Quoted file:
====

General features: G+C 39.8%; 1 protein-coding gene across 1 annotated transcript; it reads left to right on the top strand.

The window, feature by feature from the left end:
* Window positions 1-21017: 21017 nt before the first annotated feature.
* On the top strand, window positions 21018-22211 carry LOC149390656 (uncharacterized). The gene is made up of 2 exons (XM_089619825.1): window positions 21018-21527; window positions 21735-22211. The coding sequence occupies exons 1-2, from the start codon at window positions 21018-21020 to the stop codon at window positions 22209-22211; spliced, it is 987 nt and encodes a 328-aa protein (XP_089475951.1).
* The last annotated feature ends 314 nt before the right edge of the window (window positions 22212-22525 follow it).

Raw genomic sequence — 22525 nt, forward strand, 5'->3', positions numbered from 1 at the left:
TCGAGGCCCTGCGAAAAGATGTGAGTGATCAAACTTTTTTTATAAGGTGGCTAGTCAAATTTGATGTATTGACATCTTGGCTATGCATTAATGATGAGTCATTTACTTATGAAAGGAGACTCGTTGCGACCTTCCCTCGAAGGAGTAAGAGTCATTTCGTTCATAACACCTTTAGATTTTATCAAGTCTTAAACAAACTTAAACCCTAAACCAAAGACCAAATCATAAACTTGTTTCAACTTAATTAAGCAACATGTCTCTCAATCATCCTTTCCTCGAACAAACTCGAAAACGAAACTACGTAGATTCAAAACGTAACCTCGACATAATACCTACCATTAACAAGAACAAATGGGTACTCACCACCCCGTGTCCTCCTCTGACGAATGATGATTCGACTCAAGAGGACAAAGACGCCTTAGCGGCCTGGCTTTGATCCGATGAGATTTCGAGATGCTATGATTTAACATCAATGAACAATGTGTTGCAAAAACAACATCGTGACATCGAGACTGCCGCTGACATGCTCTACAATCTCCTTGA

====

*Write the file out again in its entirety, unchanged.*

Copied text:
General features: G+C 39.8%; 1 protein-coding gene across 1 annotated transcript; it reads left to right on the top strand.

The window, feature by feature from the left end:
* Window positions 1-21017: 21017 nt before the first annotated feature.
* On the top strand, window positions 21018-22211 carry LOC149390656 (uncharacterized). The gene is made up of 2 exons (XM_089619825.1): window positions 21018-21527; window positions 21735-22211. The coding sequence occupies exons 1-2, from the start codon at window positions 21018-21020 to the stop codon at window positions 22209-22211; spliced, it is 987 nt and encodes a 328-aa protein (XP_089475951.1).
* The last annotated feature ends 314 nt before the right edge of the window (window positions 22212-22525 follow it).

Raw genomic sequence — 22525 nt, forward strand, 5'->3', positions numbered from 1 at the left:
TCGAGGCCCTGCGAAAAGATGTGAGTGATCAAACTTTTTTTATAAGGTGGCTAGTCAAATTTGATGTATTGACATCTTGGCTATGCATTAATGATGAGTCATTTACTTATGAAAGGAGACTCGTTGCGACCTTCCCTCGAAGGAGTAAGAGTCATTTCGTTCATAACACCTTTAGATTTTATCAAGTCTTAAACAAACTTAAACCCTAAACCAAAGACCAAATCATAAACTTGTTTCAACTTAATTAAGCAACATGTCTCTCAATCATCCTTTCCTCGAACAAACTCGAAAACGAAACTACGTAGATTCAAAACGTAACCTCGACATAATACCTACCATTAACAAGAACAAATGGGTACTCACCACCCCGTGTCCTCCTCTGACGAATGATGATTCGACTCAAGAGGACAAAGACGCCTTAGCGGCCTGGCTTTGATCCGATGAGATTTCGAGATGCTATGATTTAACATCAATGAACAATGTGTTGCAAAAACAACATCGTGACATCGAGACTGCCGCTGACATGCTCTACAATCTCCTTGA